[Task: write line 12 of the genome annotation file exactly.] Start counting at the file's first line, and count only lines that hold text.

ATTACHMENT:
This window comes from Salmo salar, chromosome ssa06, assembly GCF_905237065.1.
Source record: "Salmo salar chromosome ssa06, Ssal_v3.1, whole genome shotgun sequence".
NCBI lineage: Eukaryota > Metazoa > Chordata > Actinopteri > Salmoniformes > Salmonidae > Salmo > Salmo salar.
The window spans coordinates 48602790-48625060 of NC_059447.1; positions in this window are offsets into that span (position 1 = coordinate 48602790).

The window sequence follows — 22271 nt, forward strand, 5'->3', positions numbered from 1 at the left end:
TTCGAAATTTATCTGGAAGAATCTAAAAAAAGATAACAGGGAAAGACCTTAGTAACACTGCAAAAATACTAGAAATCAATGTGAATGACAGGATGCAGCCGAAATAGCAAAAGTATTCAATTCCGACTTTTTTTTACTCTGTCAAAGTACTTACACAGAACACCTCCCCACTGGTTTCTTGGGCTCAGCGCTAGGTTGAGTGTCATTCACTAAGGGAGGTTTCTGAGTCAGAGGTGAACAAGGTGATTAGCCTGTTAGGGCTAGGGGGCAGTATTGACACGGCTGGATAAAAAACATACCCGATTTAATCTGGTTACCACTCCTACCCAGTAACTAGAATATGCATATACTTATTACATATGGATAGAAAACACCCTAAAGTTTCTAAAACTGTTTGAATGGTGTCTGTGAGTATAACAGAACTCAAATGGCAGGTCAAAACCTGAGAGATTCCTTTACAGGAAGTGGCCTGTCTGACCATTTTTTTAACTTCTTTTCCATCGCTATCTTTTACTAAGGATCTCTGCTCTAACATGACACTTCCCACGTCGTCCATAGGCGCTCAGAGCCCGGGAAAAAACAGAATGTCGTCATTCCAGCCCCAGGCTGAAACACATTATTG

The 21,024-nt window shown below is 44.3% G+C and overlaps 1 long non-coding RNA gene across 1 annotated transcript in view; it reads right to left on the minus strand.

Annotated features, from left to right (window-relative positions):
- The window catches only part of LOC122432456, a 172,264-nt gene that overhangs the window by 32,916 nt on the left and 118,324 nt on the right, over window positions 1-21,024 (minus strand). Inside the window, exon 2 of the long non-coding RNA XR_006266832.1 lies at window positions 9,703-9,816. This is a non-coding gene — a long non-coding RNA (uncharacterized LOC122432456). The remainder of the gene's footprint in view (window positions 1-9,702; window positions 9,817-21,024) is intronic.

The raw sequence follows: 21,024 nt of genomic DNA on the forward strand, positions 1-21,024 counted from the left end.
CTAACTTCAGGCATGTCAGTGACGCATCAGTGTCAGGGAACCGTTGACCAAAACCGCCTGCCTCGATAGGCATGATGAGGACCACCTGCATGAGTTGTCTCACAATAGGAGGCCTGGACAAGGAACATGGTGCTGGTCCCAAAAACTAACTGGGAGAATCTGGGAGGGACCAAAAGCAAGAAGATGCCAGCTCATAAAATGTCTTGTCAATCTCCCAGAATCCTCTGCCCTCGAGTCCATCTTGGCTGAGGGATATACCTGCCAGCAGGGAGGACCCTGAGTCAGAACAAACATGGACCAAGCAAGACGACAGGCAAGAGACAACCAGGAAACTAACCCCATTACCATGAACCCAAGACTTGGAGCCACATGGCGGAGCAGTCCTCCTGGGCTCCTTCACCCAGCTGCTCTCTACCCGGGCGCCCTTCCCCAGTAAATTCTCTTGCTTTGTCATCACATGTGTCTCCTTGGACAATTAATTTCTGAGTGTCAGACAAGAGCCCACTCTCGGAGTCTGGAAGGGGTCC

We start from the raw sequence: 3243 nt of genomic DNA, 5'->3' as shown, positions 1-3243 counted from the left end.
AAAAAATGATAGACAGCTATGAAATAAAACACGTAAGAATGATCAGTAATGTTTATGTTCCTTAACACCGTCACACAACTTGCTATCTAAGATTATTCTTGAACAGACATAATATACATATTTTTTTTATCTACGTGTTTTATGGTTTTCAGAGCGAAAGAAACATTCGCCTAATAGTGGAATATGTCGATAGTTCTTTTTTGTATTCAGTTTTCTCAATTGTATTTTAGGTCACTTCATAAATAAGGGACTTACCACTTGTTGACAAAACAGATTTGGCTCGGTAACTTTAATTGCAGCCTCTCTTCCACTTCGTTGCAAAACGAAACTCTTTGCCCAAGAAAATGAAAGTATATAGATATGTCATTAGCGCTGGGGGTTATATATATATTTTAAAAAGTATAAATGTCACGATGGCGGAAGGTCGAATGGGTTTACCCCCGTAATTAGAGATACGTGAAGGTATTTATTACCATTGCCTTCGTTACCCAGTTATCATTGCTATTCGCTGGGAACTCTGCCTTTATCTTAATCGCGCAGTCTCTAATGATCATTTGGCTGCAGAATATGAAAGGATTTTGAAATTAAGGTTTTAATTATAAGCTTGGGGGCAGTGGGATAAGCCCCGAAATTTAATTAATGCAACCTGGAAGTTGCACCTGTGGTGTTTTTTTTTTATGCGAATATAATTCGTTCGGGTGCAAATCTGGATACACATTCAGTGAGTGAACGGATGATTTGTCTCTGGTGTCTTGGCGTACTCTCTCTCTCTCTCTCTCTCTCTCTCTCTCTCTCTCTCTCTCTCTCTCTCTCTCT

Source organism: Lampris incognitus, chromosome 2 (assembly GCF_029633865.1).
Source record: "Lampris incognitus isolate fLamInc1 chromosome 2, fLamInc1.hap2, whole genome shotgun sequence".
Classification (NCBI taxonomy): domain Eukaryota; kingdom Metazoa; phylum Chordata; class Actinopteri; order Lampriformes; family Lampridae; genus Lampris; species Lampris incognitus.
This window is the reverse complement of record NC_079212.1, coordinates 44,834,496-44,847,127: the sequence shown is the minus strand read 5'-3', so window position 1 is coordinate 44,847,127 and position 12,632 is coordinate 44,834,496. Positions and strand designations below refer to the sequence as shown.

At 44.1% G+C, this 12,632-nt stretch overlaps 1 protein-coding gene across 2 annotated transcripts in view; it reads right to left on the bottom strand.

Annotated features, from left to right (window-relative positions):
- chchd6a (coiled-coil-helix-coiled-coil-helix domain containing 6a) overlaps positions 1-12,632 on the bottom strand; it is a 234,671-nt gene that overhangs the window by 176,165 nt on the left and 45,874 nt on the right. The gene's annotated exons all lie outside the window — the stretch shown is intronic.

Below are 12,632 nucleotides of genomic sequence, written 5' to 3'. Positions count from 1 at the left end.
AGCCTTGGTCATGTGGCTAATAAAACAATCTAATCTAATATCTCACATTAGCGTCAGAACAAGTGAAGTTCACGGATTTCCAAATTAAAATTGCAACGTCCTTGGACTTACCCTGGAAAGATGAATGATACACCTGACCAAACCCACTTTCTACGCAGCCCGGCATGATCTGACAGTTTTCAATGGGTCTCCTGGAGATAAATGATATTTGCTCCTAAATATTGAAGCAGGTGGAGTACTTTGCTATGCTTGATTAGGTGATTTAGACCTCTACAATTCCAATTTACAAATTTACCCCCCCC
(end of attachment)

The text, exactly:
We start from the raw sequence: 3243 nt of genomic DNA, 5'->3' as shown, positions 1-3243 counted from the left end.